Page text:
• 3
    This isn't a good approach. When Android kills off the process or when the phone is restarted, the static variable app will hold a null value because onCreated wouldn't be called immediately. – Matthew Quiros Nov 24 '12 at 13:09
  • 7
    @MattQuiros: If this would be the case than many of my apps would throw Exceptions at this line. They don't. To be exact, Application#onCreate() is called always when the app is started. – mreichelt Nov 26 '12 at 12:21
  • 3
    ^ It would cause errors if you have alarms that repeat in the background for as long as the device is on and the app is not manually started. Then again, if your use case always involves manually starting the app, it probably doesn't matter. – Matthew Quiros Nov 26 '12 at 12:47
  • This really helped me out on my quest to get some errors out of my app! Thanks! – StingRay5 Dec 12 '12 at 10:36
  • Really good answer. Would it also work just as well to create the getApp() method in the "main" activity, which in turn calls getApplicationContext() ? Or could this in some rare cases turn a nullpointerexception? – efr4k Jan 20 '13 at 12:37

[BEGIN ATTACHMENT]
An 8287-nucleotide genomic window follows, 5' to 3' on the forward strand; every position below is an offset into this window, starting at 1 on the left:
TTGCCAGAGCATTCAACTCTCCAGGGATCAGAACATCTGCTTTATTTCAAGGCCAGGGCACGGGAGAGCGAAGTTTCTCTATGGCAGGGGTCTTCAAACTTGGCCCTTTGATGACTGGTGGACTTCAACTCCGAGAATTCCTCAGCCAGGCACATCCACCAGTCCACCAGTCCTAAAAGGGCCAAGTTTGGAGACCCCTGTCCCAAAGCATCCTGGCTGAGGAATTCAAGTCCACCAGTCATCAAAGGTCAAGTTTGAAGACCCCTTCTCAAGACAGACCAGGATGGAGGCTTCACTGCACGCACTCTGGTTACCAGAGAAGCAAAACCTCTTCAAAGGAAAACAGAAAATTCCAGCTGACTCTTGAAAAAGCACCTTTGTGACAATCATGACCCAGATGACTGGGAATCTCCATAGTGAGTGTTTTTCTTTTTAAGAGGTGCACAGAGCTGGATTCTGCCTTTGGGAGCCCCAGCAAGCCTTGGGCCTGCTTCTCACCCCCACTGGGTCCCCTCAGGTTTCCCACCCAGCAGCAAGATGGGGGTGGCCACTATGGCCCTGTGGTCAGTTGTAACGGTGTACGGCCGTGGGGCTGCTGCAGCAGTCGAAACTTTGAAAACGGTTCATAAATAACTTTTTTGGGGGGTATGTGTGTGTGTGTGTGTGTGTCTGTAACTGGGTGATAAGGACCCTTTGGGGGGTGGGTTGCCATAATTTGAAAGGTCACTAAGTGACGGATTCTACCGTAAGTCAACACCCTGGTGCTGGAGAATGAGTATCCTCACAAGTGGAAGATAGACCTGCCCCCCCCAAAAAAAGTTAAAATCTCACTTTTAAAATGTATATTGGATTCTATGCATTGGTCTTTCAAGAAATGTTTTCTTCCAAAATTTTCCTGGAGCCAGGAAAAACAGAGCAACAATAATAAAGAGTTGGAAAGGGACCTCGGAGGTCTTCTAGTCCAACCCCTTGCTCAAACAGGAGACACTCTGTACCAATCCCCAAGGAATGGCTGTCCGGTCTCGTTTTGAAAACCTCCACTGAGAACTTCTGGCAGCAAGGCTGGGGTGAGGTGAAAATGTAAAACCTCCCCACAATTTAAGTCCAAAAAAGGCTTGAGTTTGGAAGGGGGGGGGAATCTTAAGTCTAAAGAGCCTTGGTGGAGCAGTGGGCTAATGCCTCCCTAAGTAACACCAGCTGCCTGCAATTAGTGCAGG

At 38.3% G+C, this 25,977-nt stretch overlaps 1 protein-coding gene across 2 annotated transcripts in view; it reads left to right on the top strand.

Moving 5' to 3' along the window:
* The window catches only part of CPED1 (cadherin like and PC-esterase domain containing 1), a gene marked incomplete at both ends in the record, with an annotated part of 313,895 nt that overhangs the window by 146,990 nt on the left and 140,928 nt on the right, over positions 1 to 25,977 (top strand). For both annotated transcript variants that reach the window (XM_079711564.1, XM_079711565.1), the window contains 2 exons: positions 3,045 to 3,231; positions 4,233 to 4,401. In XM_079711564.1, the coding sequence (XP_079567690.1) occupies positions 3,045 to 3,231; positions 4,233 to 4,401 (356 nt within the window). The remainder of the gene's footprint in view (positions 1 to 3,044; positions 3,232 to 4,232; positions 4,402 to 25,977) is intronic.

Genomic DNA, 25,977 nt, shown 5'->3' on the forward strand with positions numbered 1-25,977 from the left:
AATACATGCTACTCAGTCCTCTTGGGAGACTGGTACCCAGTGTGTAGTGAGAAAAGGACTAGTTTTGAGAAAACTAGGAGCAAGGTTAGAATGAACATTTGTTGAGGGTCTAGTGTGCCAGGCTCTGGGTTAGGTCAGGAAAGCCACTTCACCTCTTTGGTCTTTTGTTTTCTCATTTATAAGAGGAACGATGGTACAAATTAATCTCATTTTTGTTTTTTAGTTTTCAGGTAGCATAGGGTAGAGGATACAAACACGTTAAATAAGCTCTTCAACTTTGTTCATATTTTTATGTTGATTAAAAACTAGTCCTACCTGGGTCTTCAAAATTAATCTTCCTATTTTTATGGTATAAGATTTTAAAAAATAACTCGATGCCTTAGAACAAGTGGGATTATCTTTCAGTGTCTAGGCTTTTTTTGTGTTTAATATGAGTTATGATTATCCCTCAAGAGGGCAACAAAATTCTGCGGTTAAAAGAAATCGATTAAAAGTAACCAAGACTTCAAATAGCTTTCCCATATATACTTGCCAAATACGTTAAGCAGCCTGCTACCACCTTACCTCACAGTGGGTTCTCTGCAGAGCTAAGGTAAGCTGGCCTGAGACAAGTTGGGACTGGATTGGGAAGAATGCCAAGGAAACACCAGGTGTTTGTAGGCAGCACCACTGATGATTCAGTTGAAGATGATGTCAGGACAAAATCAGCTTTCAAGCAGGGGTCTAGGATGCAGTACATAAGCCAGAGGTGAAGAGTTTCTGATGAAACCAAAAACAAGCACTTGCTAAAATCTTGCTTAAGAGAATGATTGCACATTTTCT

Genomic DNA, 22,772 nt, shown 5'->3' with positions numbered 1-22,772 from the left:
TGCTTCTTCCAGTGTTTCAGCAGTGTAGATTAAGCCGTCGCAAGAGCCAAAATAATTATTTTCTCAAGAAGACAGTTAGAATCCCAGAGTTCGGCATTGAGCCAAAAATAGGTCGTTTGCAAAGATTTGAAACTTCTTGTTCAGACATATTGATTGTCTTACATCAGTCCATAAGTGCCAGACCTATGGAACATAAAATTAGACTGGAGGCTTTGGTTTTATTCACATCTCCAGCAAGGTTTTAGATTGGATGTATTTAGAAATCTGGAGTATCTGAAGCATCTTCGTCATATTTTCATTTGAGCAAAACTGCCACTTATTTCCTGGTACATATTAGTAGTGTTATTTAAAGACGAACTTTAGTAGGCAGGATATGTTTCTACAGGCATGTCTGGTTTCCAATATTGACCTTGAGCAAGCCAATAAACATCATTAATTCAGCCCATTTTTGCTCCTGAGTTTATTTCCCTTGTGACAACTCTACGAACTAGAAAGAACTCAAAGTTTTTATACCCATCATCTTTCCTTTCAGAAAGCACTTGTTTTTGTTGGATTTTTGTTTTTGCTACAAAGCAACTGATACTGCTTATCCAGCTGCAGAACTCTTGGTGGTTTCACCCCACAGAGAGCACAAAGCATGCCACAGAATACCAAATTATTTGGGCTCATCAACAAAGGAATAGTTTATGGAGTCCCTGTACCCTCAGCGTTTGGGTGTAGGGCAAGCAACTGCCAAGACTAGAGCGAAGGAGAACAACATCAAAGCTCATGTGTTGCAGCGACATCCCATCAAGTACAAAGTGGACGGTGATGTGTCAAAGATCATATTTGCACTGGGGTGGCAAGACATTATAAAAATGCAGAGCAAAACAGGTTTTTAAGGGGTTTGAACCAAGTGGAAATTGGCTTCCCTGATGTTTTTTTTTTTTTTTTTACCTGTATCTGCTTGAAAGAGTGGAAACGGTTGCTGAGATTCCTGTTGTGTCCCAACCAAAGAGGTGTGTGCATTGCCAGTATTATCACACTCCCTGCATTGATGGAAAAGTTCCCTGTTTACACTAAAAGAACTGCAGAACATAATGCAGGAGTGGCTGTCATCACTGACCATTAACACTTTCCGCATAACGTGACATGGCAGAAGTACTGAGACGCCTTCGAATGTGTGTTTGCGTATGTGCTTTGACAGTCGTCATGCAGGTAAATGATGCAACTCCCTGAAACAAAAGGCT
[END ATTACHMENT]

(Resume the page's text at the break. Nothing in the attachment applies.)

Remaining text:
8

I had a similar problem and I solved it by simply passing the current context to the static function:

public static void LoadData(Context context)
{
    SharedPreferences SaveData = context.getSharedPreferences(FILENAME, MODE_PRIVATE);
    Variable = SaveData.getInt("Variable", 0);
    Variable1 = SaveData.getInt("Variable1", 0);
    Variable2 = SaveData.getInt("Variable2", 0);
}

Since you are calling from outside of an activity, you'll need to save the context:

public static Context context;

And inside OnCreate:

context = this;

Storing the context as a static variable, can cause problems because when the class is destroyed so are the static variables. This sometimes happens when the app is interrupted and becomes low on memory. Just make sure that the context is always set before you attempt to use it even when the class setting the context is randomly destroyed.

4

Here's a better alternative to storing your shared preferences in static fields.

  1. Similar to what has been suggested here, create a class that extends Application
  2. Make the constructor for your class take Context as a parameter.
  3. Use your context to get shared preferences and store them in private variables.